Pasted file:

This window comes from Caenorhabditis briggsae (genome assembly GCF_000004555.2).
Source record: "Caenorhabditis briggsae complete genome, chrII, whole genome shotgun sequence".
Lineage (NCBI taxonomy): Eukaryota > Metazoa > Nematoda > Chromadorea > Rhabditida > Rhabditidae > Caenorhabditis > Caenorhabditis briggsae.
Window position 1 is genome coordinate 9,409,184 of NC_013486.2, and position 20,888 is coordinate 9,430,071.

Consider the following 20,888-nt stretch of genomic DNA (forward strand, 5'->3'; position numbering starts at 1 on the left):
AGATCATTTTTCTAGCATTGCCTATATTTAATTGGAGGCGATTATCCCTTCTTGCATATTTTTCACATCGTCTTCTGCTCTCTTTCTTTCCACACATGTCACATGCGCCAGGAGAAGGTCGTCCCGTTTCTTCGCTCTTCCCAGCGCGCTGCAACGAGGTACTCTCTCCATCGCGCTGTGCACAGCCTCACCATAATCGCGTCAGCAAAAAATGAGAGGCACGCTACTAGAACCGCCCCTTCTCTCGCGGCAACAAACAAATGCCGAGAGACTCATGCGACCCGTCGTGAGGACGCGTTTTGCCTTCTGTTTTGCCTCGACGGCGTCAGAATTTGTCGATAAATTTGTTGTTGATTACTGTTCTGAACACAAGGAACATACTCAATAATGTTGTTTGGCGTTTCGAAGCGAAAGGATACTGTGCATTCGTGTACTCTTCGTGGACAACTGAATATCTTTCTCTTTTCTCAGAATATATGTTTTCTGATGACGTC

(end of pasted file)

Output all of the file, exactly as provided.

This window comes from Caenorhabditis briggsae (genome assembly GCF_000004555.2).
Source record: "Caenorhabditis briggsae complete genome, chrII, whole genome shotgun sequence".
Lineage (NCBI taxonomy): Eukaryota > Metazoa > Nematoda > Chromadorea > Rhabditida > Rhabditidae > Caenorhabditis > Caenorhabditis briggsae.
Window position 1 is genome coordinate 9,409,184 of NC_013486.2, and position 20,888 is coordinate 9,430,071.

Consider the following 20,888-nt stretch of genomic DNA (forward strand, 5'->3'; position numbering starts at 1 on the left):
AGATCATTTTTCTAGCATTGCCTATATTTAATTGGAGGCGATTATCCCTTCTTGCATATTTTTCACATCGTCTTCTGCTCTCTTTCTTTCCACACATGTCACATGCGCCAGGAGAAGGTCGTCCCGTTTCTTCGCTCTTCCCAGCGCGCTGCAACGAGGTACTCTCTCCATCGCGCTGTGCACAGCCTCACCATAATCGCGTCAGCAAAAAATGAGAGGCACGCTACTAGAACCGCCCCTTCTCTCGCGGCAACAAACAAATGCCGAGAGACTCATGCGACCCGTCGTGAGGACGCGTTTTGCCTTCTGTTTTGCCTCGACGGCGTCAGAATTTGTCGATAAATTTGTTGTTGATTACTGTTCTGAACACAAGGAACATACTCAATAATGTTGTTTGGCGTTTCGAAGCGAAAGGATACTGTGCATTCGTGTACTCTTCGTGGACAACTGAATATCTTTCTCTTTTCTCAGAATATATGTTTTCTGATGACGTC